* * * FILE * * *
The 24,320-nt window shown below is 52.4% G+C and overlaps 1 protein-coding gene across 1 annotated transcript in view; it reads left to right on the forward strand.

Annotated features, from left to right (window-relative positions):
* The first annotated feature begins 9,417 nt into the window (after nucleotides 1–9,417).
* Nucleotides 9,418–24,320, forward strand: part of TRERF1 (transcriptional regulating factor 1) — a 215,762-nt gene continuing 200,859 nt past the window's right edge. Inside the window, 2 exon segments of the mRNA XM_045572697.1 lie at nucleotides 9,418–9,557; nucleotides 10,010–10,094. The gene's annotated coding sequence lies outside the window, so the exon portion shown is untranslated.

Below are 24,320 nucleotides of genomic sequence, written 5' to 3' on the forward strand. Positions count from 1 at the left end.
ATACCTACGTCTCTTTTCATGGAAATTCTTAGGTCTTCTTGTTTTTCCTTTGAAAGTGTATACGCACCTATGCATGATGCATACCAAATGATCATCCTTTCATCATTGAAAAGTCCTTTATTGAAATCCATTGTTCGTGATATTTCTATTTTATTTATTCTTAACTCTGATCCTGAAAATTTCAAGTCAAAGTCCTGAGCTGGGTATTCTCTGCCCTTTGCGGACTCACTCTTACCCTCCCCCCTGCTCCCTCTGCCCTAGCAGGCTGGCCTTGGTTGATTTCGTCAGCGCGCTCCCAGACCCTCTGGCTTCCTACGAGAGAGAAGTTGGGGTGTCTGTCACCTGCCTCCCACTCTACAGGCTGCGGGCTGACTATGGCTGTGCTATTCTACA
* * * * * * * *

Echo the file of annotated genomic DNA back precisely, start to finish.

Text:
The 24,320-nt window shown below is 52.4% G+C and overlaps 1 protein-coding gene across 1 annotated transcript in view; it reads left to right on the forward strand.

Annotated features, from left to right (window-relative positions):
* The first annotated feature begins 9,417 nt into the window (after nucleotides 1–9,417).
* Nucleotides 9,418–24,320, forward strand: part of TRERF1 (transcriptional regulating factor 1) — a 215,762-nt gene continuing 200,859 nt past the window's right edge. Inside the window, 2 exon segments of the mRNA XM_045572697.1 lie at nucleotides 9,418–9,557; nucleotides 10,010–10,094. The gene's annotated coding sequence lies outside the window, so the exon portion shown is untranslated.

Below are 24,320 nucleotides of genomic sequence, written 5' to 3' on the forward strand. Positions count from 1 at the left end.
ATACCTACGTCTCTTTTCATGGAAATTCTTAGGTCTTCTTGTTTTTCCTTTGAAAGTGTATACGCACCTATGCATGATGCATACCAAATGATCATCCTTTCATCATTGAAAAGTCCTTTATTGAAATCCATTGTTCGTGATATTTCTATTTTATTTATTCTTAACTCTGATCCTGAAAATTTCAAGTCAAAGTCCTGAGCTGGGTATTCTCTGCCCTTTGCGGACTCACTCTTACCCTCCCCCCTGCTCCCTCTGCCCTAGCAGGCTGGCCTTGGTTGATTTCGTCAGCGCGCTCCCAGACCCTCTGGCTTCCTACGAGAGAGAAGTTGGGGTGTCTGTCACCTGCCTCCCACTCTACAGGCTGCGGGCTGACTATGGCTGTGCTATTCTACA